There are roughly 410 right whales left in the world, and they are at risk of potentially fatal entanglements with vertical rope lines lobstermen and other marine harvesters use to position and haul their traps. At a meeting of the Atlantic States Marine Fisheries Council in Virginia, its lobster board voted unanimously to set in motion the process that could lead to major changes in the East Coast’s lobster industry.
“I don’t want NOAA making decisions on what this lobster fishery is going to look like in the future,” says Patrick Keliher, commissioner of the Department of Marine Resources for Maine, home to the country’s dominant lobster fishery, which landed some 110 million pounds of lobster in 2017 worth more than $450 million at the dock.
Keliher says that the National Oceanic And Atmospheric Administration is developing a “biological opinion” that could include a formal “jeopardy” finding for the right whales, which under the federal Endangered Species Act could lead to severe restrictions on the state’s harvest.
“Our role as a board should be how can we as a board and a management body and as individual jurisdictions reduce risk to the right whales,” he says.
David Borden, a Rhode Island industry representative to the board, emphasized the importance of trying to forestall federal action.
“If we want to control our own future on this I would point out we have to get ahead of the issue instead of responding to the issue. And that carries a lot of uncertainty,” he says.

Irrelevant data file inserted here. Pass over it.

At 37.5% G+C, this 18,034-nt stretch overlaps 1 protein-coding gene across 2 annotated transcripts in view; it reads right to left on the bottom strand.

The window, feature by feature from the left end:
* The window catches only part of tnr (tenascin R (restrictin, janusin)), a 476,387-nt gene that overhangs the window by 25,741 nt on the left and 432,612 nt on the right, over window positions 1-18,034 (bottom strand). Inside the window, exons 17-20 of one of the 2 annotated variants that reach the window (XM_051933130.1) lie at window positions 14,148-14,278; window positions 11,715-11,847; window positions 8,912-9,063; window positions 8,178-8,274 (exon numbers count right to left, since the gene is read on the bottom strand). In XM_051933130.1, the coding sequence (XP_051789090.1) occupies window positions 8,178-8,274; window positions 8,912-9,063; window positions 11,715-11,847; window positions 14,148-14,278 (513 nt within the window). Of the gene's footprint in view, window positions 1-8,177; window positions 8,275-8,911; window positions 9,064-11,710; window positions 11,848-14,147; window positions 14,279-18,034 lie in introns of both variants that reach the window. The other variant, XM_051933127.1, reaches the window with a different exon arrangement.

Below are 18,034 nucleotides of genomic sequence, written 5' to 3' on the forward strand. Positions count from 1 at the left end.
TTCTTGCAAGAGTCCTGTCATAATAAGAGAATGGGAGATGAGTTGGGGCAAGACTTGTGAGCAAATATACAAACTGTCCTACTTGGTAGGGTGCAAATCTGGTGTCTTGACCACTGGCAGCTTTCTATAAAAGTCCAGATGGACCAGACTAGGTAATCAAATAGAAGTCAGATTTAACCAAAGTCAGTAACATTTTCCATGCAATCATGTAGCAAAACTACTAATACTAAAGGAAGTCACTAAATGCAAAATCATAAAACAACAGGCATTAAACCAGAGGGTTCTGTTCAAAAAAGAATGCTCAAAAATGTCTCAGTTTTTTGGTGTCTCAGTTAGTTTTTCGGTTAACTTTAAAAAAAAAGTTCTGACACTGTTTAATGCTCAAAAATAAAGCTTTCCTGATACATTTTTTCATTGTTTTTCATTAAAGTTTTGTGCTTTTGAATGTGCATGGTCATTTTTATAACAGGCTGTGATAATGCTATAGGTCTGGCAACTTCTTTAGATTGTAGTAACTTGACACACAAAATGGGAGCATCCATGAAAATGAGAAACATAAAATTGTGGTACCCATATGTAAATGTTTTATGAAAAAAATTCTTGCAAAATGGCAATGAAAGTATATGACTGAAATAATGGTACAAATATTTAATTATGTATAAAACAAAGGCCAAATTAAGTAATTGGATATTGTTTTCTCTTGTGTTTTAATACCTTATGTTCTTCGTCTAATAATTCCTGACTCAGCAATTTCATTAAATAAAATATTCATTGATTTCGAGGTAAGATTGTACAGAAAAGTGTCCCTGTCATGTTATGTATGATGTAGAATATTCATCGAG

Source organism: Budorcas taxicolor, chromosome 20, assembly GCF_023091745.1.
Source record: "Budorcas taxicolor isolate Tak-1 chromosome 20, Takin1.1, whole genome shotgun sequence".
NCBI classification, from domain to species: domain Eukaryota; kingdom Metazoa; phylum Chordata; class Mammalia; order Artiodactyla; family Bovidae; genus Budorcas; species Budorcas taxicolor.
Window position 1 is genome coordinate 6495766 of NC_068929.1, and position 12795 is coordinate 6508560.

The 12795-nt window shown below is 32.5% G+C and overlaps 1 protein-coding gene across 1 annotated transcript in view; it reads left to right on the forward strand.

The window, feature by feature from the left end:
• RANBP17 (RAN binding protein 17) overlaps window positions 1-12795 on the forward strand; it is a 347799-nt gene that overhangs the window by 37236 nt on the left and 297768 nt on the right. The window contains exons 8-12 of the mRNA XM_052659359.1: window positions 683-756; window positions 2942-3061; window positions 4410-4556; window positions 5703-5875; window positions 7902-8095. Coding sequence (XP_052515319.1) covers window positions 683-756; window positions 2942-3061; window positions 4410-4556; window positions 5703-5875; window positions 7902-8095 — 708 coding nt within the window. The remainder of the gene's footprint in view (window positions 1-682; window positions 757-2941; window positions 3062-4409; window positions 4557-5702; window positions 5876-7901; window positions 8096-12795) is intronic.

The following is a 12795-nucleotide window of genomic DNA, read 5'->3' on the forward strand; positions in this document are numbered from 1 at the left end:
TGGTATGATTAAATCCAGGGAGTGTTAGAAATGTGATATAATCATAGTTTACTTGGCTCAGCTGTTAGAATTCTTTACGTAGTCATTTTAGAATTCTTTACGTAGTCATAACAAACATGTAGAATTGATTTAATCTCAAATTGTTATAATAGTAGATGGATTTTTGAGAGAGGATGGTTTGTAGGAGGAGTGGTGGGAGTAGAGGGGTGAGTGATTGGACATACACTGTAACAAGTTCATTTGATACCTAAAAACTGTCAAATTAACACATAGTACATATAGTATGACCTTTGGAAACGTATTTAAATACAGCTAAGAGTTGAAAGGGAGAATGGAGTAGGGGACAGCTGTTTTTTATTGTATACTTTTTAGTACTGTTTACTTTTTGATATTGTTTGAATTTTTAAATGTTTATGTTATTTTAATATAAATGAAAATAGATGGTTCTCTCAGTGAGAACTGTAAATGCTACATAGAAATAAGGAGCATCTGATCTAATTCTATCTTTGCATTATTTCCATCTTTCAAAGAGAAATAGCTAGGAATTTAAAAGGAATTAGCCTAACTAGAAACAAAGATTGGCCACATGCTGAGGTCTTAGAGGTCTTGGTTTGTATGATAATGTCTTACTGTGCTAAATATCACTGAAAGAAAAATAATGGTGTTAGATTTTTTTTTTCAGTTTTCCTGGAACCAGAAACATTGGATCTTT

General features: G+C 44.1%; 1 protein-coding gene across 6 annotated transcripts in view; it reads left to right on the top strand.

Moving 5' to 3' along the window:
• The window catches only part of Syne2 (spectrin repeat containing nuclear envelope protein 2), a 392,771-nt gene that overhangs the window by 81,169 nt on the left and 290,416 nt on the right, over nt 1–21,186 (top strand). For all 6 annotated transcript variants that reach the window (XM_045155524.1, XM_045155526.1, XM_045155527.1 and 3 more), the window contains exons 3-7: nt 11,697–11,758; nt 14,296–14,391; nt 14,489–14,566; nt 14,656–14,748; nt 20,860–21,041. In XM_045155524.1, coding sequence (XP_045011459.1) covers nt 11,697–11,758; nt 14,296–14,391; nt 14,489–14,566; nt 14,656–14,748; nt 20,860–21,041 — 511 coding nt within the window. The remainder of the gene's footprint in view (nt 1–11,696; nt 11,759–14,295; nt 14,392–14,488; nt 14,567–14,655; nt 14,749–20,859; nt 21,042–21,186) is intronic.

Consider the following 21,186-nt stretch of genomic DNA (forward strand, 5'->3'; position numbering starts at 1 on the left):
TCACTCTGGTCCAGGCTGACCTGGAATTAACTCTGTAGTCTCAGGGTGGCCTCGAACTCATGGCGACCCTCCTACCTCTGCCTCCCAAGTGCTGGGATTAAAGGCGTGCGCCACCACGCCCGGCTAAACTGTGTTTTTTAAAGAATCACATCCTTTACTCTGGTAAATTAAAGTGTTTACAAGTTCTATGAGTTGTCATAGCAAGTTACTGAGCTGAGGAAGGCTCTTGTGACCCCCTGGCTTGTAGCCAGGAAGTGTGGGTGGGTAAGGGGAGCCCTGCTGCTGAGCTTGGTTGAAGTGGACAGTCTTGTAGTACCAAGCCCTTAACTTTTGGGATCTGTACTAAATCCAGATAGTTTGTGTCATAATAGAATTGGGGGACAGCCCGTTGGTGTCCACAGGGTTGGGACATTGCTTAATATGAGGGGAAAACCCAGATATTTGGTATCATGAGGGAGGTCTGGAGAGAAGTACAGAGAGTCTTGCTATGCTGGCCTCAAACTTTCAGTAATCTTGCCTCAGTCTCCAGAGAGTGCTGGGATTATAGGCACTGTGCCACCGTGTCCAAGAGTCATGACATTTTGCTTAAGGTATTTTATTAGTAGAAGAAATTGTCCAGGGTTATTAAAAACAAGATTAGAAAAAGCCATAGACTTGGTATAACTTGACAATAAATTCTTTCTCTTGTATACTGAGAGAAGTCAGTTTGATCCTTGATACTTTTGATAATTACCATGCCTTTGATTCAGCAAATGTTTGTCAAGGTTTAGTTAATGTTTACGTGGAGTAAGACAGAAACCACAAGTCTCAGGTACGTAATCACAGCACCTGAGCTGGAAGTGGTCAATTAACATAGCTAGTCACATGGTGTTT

The board approved for further development, public comment and eventual final enactment a slate of potential actions aimed at reducing vertical rope by 20 percent to 40 percent in most areas. Those could include limits on the number of traps lobstermen are allowed to place in the water, changes in gear configuration and even seasonal closures.
Conservationists commended the board for being proactive, but also called for more.
“This is a time for bold action, not conservative action,” says Jane Davenport of Defenders of wildlife.
Davenport called for a range of rope reductions of up to 50 percent. She says that whatever the federal government finds, the best available science shows that female right whales stand a 95 percent chance of harmful entanglements during their fertile years.
“Entanglements are already causing jeopardy to the North Atlantic right whale in terms of both lethal and the sublethal effects of affecting reproduction,” she says.
Patrice McCarron, executive director of the Maine Lobstermen’s Association, told the board her members are skeptical that they are as responsible for the whale’s fate as conservationists say.
“We do acknowledge that we play a role. And our fishery needs to change. This biological opinion is scary, and when I think about the courts deciding things or the (federal fisheries service) deciding things, I know that they don’t understand the fishery and they don’t adequately understand how these actions might affect our livelihoods,” she says.
Several environmental groups are suing the federal government to take swift action to protect the right whales, and a federal regulatory board could initiate action on its own in this spring. But Keliher says it will be at least 2020 before any of the regulatory actions, state or federal, become effective at sea.
This report comes from the New England News Collaborative: Eight public media companies, including The Public's Radio, coming together to tell the story of a changing region, with support from the Corporation for Public Broadcasting.